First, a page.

and finally rested upon the grim dark
ash-heap, Vesuvius. Beauty, beauty
everywhere; beauty In the sky, beauty
upon earth, in his heart and mind. Ho
was twenty-eight, nnd nil theso won
derful things had happened In a llttlo
moro than so many days!
"God's In his heaven.
All's right with tho world!"
Ho flung tho half-finished cigar Into
tho air, careless as to where It fell,
or that In falling It might set Naples
on Are. It struck a roof somewhero
below; a splutter of sparks, and all
was dark ngaln.
"I shall come." All through his
dreams that night he heard It. "I
Next monilng ho notified tho cap
tain to retain their cnblns. After that
they ptocecded to' storm the shops.
" "V - ! T
They Stormed the Shops; Irresponsible Children, Both of Them.
They wore llko March hares; Irrespon
sible children, both of them. Whnt
did propriety matter? What meaning
had circumspection? Thoy two wero
nil alono; the rest ot the world didn't
count. It never had countod to olther
of them. Certainly thoy should havo
gono to a pnrsonago; Mrs. Grundy
would prudently have suggested It.
The trlviiiirtics of convention, how
ever, had no placo at that moment In
their llttlo Eden. They were a law un
Into twenty shops they went; mo
diste after modiste was Interviewed;
and Foituno at length found two mod-
els. Theso wero pretty, and, being
models, quite inexpensive. Once,
Georgo was forced to remain outside
in tho carriage. It was In front of tho
lingerie shop. Ho put away each re
ceipt, just llko a husband upon his
honeymoon. Later, receipts would
mean as much, but from n different
angle of vision. Ho bought so many
violets that tho carrlago looked as
though It wero ready for the flower
carnlal. Ho laughingly disregarded
her protests. It wan tho Song of
"My shopping is done," sho said at
laBt, dropping tho bundles upon tho
carrlago floor. "Now, lt,Is your turn."
"You havo forgotten a warm steamer-cloak,"
he reminded her.
"So I have I"
This oversight was easily remedied;
and then Georgo sought the tailor
shops for ready-made clothes. He had
moro difficulty than Fortune; ready
made suits wero not tho easiest things
to find in Naples. By noon, however,
ho had acquired a Scotch woolen for
day wear and a fairly decent dinner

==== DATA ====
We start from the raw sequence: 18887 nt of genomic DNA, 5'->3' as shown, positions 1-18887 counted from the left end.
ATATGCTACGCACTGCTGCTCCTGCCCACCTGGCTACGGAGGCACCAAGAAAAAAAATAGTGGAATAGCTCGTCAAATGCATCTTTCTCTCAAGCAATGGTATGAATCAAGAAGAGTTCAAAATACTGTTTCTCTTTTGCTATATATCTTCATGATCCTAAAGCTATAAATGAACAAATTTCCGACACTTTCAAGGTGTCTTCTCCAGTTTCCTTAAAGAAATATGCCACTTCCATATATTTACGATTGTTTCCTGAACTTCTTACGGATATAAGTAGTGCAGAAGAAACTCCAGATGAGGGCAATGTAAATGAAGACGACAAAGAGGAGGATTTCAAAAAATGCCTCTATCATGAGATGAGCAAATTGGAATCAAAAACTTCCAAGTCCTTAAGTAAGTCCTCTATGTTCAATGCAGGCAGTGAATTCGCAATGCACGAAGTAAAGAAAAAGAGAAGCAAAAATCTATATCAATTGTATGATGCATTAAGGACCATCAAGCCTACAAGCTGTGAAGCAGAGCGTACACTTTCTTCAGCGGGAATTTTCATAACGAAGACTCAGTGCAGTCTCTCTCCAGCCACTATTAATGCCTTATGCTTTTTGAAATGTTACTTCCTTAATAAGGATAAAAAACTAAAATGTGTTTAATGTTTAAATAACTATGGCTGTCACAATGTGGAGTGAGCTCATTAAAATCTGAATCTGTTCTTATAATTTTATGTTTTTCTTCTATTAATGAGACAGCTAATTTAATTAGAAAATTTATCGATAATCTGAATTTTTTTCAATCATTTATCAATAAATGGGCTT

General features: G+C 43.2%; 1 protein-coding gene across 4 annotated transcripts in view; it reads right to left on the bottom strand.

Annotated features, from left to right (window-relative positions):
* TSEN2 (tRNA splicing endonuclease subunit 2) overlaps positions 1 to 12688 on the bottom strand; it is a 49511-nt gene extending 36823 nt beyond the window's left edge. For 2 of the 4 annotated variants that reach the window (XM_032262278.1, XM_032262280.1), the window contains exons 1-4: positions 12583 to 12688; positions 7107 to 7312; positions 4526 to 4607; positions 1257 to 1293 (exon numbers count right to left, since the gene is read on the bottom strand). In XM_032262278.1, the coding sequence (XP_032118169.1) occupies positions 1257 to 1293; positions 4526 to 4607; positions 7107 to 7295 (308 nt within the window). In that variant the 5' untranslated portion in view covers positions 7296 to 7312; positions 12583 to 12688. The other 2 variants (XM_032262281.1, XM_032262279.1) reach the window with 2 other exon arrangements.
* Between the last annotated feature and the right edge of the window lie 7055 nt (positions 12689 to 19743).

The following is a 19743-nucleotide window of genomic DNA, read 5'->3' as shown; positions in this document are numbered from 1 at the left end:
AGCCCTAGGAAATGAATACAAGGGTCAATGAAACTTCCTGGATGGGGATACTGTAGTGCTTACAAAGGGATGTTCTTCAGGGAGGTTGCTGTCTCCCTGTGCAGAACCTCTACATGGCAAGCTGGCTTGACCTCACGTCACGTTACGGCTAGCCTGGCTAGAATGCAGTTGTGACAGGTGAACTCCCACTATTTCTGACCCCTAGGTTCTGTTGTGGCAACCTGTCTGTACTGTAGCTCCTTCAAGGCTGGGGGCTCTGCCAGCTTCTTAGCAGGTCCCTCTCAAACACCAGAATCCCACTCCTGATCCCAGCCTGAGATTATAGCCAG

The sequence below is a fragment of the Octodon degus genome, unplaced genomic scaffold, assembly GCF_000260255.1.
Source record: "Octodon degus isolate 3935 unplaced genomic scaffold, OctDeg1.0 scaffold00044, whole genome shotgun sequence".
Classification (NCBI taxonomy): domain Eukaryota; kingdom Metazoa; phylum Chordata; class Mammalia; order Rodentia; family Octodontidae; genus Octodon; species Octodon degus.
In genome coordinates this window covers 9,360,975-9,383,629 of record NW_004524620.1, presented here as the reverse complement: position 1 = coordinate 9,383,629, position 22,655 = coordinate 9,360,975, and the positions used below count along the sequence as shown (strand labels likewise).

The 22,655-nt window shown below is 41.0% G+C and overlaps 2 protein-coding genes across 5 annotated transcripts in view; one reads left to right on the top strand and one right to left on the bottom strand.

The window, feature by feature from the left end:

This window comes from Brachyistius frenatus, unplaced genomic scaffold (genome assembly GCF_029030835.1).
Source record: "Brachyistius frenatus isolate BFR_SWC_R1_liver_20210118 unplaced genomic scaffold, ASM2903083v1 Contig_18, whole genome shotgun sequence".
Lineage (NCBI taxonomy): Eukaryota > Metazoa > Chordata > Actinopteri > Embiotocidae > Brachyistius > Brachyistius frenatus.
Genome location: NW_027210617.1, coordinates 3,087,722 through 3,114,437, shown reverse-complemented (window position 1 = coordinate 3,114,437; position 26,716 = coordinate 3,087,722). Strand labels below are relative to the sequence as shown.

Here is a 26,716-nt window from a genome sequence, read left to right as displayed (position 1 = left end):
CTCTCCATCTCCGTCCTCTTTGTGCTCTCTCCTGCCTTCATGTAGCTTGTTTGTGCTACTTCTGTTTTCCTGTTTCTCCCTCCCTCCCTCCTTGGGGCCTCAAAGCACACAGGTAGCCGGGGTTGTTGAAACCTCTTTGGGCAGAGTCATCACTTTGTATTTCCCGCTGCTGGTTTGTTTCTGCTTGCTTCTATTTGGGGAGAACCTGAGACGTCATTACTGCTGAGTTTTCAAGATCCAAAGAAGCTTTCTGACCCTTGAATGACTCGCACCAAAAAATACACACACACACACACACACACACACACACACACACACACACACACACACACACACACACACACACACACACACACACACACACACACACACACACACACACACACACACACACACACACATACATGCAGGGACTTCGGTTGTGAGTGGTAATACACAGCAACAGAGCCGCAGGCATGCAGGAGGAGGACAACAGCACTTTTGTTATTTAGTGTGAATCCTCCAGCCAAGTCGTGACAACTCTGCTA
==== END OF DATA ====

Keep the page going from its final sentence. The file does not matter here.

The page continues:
Bult, along with othor necessities.
"Woll, I say!" ho murmured, struck
by a revealing thought.
"Havo you forgotten nnythlng?"
"No. On the contrary, I've Just re
membered something. I've" got all I
need or want in my steamer-trunk;
and till this minute I never once
thought of It."
How thoy laughed! Indeed, so high
wero their spirits that they would
havo laughed at any Inconsequent
thing. They lunched at tho Gam
brlnu8, and George mysteriously
bought up all tho pennies from the
hunchbnek tobacco vendor. Later, as
thoy bowled along the sea-front.
Georgo created n small riot by fling
ing pennies to small boys and whining
beggars. At five thoy went aboard the
ship, which was to leave at sundown,
some hours ahead of scheduled time.
The captain himself welcomed them
as they climbed tho swaying ladder.
Thero wero a hundred first-class pas
sengers for tho final voyage. Tho two,
however, still Bat at the right and left
of tho captain; but tho table was
filled, and they maintained a guarded
prattlo. Every ono at onco assumed
that thoy were a bridal couple, and
watched them with tolerant amuse
ment. Tho captain had considerate
ly .left their names" off tho passenger
list aB published for tho benefit of
the passengers and tho saloon-sitting,
So they moved in a sort of" mystery
which rough weather prevented being
Ono night, when tho sea lay calm
and the air was caressingly mildi
George and Fortuno had gone forward
and were leaning over the starboardi
rail whero it meets and joins the for
ward beam-rail. They were watching
for the occasional flicker of phosphor.
escence. Their shoulders touched, nnd
George's hand lay protectlngly ovei
(to nn CONTINUED.)
He Hadn't the Heart to Do It.
Grouchy Patron Goodness, man!
Why don't you rid this place of files?
There must bo a million of them!
Restaurant Proprietor Sorry, sir,
but I can't. Kind of n sentiment, you
uee. Tho monoy that gave mo my
start hero camo as a prlzo In a con
tost In which I swatted 3,040 more
files than my nearest competitor!
f'f t'fi WjfinJWft ?